What about ACSM? Should Pepsi- and Coca-Cola-sponsored scientists receive governmental sanction?
And what about CrossFit’s 11,000 affiliates and 100,000 CrossFit Level 1 trainers? Why should the government force CrossFit affiliate owners and Level 1 trainers to pay for training they wouldn’t choose on their own?
What could academics who can’t teach a half squat have to offer a CrossFit affiliate owner who has already taught hundreds of clients to squat to depth?
In contrast with CrossFit, NSCA and ACSM’s certifications don’t require in-person education or practical assessments. CrossFit’s Level 3 Certification requires 750 hours of practice, plus passing multiple tests and receiving in-person training and corrections.
Where is the Push for Licensure Coming From?
State governments may expect to benefit from licensure, as long as registration fees exceed administration costs. However, if licensure hurts the overall growth of the state’s fitness industry, and impairs the public’s health, will it be worth it in the long run?
Unscrupulous politicians will benefit more clearly, with lobbyists’ dollars. The ACSM has lobbied for licensure since at least 2010, when it wrote that, “all of the pieces of the licensure puzzle are falling in place.”
NSCA Education Director Nick Clayton wrote in Fitness Trainer Magazine last year that “the next five years will bring a shift towards licensure in the personal training industry, which will likely require personal trainers to earn an accredited certification.” Clayton emphasizes that NSCA certifications will count for licensure, but not the CrossFit Level 1 Seminar. How convenient.
What concerns motivate the push for licensure? Licensure advocates say they want to protect the public from injuries and unqualified trainers. If licensure is in the public’s interest, why is the most interest in licensure coming from narrow industry interests, not the public? If injuries inflicted by personal trainers are such a crisis, why aren’t licensure advocates citing data?
The Council of the District of Colombia Committee on Health and Human Services cited just “anecdotal reports of injuries.” David Herbert, a lawyer who has worked for both the ACSM and NSCA, wrote a book promoting licensure. Its title is “The Personal Trainer: A Tale of Pain, Gain, Greed and Lust.” Herbert’s book is a work of fiction.
How can anecdotal concerns and fictional injuries outweigh the certain fact that millions of Americans are dying from poor nutrition and movement choices? Surely the certain, overwhelming costs of a sedentary lifestyle outweigh the limited risks of fitness training.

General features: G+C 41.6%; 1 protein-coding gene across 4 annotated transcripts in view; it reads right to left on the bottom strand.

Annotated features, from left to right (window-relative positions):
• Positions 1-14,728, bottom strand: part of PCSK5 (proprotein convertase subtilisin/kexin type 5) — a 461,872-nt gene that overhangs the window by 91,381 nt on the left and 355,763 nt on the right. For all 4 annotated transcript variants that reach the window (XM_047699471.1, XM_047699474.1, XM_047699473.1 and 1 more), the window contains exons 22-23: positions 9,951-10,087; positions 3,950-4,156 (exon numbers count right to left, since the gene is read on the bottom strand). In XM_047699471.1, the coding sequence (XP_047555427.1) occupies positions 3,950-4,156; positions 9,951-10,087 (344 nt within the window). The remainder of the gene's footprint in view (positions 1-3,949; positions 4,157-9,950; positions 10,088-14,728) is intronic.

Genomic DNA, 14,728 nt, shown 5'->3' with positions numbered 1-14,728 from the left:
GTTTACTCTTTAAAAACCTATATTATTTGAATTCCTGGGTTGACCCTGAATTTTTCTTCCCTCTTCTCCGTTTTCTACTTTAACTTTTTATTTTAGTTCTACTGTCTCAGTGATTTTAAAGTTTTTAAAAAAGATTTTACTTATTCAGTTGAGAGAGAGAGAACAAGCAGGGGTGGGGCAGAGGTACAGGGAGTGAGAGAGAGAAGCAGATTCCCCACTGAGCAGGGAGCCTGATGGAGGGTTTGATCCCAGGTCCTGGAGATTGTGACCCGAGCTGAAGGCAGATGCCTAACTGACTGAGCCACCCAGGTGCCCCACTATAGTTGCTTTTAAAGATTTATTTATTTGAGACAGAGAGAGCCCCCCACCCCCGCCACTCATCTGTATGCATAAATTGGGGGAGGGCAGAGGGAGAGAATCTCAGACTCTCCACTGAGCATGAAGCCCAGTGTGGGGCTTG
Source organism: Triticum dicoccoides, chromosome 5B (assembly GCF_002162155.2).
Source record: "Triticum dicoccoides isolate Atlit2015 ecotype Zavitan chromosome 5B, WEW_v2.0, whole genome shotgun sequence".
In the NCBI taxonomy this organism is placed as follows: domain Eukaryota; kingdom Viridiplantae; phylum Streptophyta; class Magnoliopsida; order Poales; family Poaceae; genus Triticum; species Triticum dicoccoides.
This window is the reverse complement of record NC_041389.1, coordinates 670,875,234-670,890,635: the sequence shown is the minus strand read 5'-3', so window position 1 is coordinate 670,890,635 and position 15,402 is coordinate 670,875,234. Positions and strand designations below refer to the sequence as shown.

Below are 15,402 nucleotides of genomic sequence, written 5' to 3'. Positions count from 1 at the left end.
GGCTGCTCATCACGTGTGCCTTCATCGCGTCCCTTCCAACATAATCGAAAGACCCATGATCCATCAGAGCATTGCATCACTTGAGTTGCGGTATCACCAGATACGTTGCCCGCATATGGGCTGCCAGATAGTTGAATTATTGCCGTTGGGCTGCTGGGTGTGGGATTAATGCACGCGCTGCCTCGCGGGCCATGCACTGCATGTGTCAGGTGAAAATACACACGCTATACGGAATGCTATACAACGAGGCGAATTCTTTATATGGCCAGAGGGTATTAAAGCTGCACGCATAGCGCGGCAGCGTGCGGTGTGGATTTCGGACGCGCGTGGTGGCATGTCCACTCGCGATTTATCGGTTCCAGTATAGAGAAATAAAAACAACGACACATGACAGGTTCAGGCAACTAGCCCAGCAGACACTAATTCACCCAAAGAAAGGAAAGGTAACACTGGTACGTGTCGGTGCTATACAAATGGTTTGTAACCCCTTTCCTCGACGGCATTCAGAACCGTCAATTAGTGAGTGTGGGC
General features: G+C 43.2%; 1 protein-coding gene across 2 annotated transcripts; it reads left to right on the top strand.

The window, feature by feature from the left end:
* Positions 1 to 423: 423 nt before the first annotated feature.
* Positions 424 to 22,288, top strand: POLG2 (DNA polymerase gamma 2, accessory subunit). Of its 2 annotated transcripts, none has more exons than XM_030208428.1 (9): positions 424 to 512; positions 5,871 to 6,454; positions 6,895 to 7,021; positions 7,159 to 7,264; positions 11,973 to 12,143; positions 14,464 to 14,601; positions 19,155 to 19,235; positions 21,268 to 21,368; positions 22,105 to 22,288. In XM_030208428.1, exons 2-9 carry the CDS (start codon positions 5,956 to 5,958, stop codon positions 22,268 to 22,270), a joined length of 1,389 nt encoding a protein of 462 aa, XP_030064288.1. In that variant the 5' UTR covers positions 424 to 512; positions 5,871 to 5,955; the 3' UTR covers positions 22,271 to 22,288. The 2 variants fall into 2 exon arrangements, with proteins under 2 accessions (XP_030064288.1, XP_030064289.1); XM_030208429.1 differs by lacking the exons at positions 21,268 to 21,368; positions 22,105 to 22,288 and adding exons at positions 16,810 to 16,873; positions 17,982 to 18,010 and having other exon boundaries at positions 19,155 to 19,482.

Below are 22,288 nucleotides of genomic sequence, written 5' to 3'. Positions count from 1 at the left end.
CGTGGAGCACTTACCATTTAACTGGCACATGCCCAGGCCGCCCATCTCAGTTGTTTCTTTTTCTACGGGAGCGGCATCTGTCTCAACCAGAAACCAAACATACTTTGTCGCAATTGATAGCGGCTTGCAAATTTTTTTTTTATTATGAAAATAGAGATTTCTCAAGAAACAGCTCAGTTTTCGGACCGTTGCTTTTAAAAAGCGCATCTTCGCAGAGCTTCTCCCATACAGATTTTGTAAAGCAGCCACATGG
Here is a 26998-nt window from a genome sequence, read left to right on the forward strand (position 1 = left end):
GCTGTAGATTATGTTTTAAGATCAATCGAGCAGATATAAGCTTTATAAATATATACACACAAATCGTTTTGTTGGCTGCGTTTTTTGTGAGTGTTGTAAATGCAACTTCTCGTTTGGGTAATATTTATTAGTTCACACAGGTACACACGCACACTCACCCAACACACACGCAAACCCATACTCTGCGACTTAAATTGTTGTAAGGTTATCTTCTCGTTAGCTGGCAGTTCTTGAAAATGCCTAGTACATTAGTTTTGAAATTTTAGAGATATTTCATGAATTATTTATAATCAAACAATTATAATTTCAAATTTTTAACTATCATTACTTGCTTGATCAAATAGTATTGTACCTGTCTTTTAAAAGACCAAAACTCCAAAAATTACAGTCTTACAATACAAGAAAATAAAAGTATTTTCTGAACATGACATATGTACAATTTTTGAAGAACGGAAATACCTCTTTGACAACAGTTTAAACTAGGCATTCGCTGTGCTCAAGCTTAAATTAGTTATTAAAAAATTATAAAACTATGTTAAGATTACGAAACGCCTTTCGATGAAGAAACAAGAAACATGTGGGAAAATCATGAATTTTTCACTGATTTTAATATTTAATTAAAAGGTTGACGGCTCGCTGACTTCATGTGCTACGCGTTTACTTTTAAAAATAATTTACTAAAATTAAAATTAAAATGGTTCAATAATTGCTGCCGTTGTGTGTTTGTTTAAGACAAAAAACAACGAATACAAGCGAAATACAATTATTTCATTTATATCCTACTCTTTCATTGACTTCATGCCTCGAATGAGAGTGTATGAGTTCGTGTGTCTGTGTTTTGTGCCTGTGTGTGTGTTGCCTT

Licensure will severely constrain competition in the fitness-education industry. Most licensure bills would remove the need for ACSM and NSCA to compete with ANSI-accredited courses, such as CrossFit’s. A CrossFit affiliate owner may be forced to also take an NSCA, ACSM or similar certification, even if he finds the material useless to his practice.
These licensure bills allow ACSM and NSCA to profit from CrossFit affiliates without providing value to the affiliates’ clients or owners. By constraining the competition, these bills will make American fitness training less effective and more expensive.
What Can CrossFit Affiliates Do?
Fortunately, CrossFit identified the licensure threat early. No bill has gone into effect yet. And only D.C. has passed a bill so far. Stay tuned to this blog and CrossFit.com for updates.
CrossFit’s 11,000 affiliates form the perfect basis for opposition. Here are the relevant lobbyists and politicians.
If just a small fraction of the CrossFit community rallies together, contacts these individuals and expresses their thoughts on licensure, we can stop these bills from being enacted into law.
Omnibus Health Regulation Amendment Act of 2013: https://legiscan.com/DC/bill/B20-0153/2013
Rayna Smith, Esq.: (202) 724-8170, firstname.lastname@example.org
Chairman Phil Mendelson: (202) 724-8032, email@example.com
SB 731: http://www.njleg.state.nj.us/2012/Bills/S1000/731_I1.HTM
Senator Paul Sarlo: (201) 804-8118, firstname.lastname@example.org
Nick Clayton: 719.632.6722, ext.140, email@example.com